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Current Science at NOAO

Gemini South Mirror Delivered to Remote Chilean Mountain Top

Stan Hart, NOAO RET

Gemini South primary mirror floating on a transport barge in front of the Eiffel Tower on the Seine River.

June, 2000  |  The Gemini primary mirror has been delivered on time and without incident to the Cerro Pachón, Chile, where on March 18 it passed its initial optical inspection. The Gemini mirror began its voyage almost 15,000 miles ago at Corning Incorporated in Canton, N.Y., where it was fused from 23 metric tons of Corning's Ultra-Low Expansion (ULE) glass. Astronomers like ULE glass for telescopes because it does not easily expand and contract with temperature fluctuations. From Corning, it traveled by ship to REOSC just south of Paris, where it was polished to a surface so smooth that if the mirror were enlarged to the size of the United States, no hill would be larger than a speed bump!

The Gemini South primary mirror makes it's way up Cerro Pachón, with The Gemini South Telesope dome in the background.

After traveling in the shadow of the Eiffel Tower, through the Panama Canal and up a steep, narrow mountain road to a remote peak in Chile, one of the world's largest astronomical telescope mirrors arrived safely at the Gemini South Observatory on March 17th, 2000. The mirror, which can collect more light than two million human eyes, is the heart of the Gemini South Telescope on Cerro Pachón, a mountain in central Chile. The telescope will soon join its identical twin, on Hawaii's Mauna Kea, to provide extremely high-resolution images of the universe. Together the two telescopes will provide total sky coverage.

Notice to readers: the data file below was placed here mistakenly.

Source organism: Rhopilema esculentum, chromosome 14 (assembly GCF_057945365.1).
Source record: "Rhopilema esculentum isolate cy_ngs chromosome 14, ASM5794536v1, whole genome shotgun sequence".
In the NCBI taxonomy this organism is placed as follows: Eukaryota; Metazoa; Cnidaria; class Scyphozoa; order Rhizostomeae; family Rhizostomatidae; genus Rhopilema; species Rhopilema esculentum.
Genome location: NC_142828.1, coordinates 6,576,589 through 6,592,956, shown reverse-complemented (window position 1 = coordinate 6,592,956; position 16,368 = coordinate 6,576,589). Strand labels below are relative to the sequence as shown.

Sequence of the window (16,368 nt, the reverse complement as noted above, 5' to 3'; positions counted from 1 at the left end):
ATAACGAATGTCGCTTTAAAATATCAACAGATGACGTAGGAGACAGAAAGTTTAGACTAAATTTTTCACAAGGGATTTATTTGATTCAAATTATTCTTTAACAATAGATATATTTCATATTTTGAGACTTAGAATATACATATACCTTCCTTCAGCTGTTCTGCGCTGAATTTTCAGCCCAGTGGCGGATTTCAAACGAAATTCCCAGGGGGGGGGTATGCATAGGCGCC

Astronomers from the seven country Gemini Partnership will use the telescopes to answer fundamental questions ranging from the formation of stellar and planetary systems to the fate and evolution of our universe. The national research agencies that form the Gemini partnership include: the US National Science Foundation (NSF), the UK Particle Physics and Astronomy Research Council (PPARC), the Canadian National Research Council (NRC), the Chilean Comisión Nacional de Investigación Cientifica y Tecnológica (CONICYT), the Australian Research Council (ARC), the Argentinean Consejo Nacional de Investigaciones Científicas y Técnicas (CONICET) and the Brazilian Conselho Nacional de Pesquisas Cientificas e Tecnológicas (CNPq). The Association of Universities for Research in Astronomy, Inc. (AURA) manages the observatory under a cooperative agreement with the NSF. The NSF also serves as the executive agency for the international partnership.

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